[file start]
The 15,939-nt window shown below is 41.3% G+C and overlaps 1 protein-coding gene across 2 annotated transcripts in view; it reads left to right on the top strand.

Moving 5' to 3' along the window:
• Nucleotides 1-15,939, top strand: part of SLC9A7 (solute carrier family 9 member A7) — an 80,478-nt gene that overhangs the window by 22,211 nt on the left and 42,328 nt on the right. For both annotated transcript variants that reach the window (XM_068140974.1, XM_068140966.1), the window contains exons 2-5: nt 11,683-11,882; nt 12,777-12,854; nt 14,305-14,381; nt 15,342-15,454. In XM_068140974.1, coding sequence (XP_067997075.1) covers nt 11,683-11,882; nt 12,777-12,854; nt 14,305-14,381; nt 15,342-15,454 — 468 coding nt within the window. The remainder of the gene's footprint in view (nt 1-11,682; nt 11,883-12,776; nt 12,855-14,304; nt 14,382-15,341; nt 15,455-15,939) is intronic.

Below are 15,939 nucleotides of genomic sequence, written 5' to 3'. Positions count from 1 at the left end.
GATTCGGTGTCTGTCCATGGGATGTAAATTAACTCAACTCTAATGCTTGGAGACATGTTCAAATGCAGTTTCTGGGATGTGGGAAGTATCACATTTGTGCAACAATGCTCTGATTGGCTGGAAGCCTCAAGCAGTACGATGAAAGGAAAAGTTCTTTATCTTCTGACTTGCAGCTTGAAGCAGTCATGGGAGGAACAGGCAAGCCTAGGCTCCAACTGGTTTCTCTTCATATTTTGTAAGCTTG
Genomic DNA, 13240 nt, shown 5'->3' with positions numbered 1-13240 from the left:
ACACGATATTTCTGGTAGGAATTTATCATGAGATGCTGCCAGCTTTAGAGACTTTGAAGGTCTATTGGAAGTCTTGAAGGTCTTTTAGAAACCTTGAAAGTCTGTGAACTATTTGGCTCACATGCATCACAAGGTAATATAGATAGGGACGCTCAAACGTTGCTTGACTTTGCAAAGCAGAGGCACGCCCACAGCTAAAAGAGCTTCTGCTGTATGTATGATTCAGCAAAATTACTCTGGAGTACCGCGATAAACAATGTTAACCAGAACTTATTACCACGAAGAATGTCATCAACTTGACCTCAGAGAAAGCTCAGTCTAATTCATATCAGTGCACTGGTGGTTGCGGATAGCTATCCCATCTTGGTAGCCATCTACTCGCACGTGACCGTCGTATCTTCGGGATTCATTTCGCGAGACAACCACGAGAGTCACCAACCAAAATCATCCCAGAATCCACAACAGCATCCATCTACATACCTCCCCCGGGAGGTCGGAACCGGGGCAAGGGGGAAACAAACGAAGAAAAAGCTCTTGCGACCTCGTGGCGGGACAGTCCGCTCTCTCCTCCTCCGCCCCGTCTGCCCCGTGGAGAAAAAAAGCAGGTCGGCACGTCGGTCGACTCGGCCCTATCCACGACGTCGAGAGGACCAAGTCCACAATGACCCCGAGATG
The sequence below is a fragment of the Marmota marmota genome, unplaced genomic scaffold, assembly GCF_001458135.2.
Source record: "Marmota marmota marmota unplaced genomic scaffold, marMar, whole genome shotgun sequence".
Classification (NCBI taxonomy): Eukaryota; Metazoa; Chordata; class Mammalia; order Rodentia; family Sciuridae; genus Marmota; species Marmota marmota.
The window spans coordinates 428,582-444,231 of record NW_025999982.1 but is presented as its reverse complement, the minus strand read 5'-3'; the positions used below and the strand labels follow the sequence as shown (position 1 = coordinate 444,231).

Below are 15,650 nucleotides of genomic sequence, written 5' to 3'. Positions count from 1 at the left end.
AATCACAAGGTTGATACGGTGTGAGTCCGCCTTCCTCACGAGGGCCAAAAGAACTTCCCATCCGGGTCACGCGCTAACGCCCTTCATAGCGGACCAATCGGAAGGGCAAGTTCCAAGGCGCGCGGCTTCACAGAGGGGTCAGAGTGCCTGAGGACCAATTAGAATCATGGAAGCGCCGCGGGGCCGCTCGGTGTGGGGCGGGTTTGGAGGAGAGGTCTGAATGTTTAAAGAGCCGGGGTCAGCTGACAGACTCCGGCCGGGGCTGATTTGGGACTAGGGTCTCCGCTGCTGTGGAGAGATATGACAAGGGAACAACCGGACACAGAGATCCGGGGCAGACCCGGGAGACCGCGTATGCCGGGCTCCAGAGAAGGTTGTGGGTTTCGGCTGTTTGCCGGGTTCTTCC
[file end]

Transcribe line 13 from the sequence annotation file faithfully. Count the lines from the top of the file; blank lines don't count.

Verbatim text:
AATCACAAGGTTGATACGGTGTGAGTCCGCCTTCCTCACGAGGGCCAAAAGAACTTCCCATCCGGGTCACGCGCTAACGCCCTTCATAGCGGACCAATCGGAAGGGCAAGTTCCAAGGCGCGCGGCTTCACAGAGGGGTCAGAGTGCCTGAGGACCAATTAGAATCATGGAAGCGCCGCGGGGCCGCTCGGTGTGGGGCGGGTTTGGAGGAGAGGTCTGAATGTTTAAAGAGCCGGGGTCAGCTGACAGACTCCGGCCGGGGCTGATTTGGGACTAGGGTCTCCGCTGCTGTGGAGAGATATGACAAGGGAACAACCGGACACAGAGATCCGGGGCAGACCCGGGAGACCGCGTATGCCGGGCTCCAGAGAAGGTTGTGGGTTTCGGCTGTTTGCCGGGTTCTTCC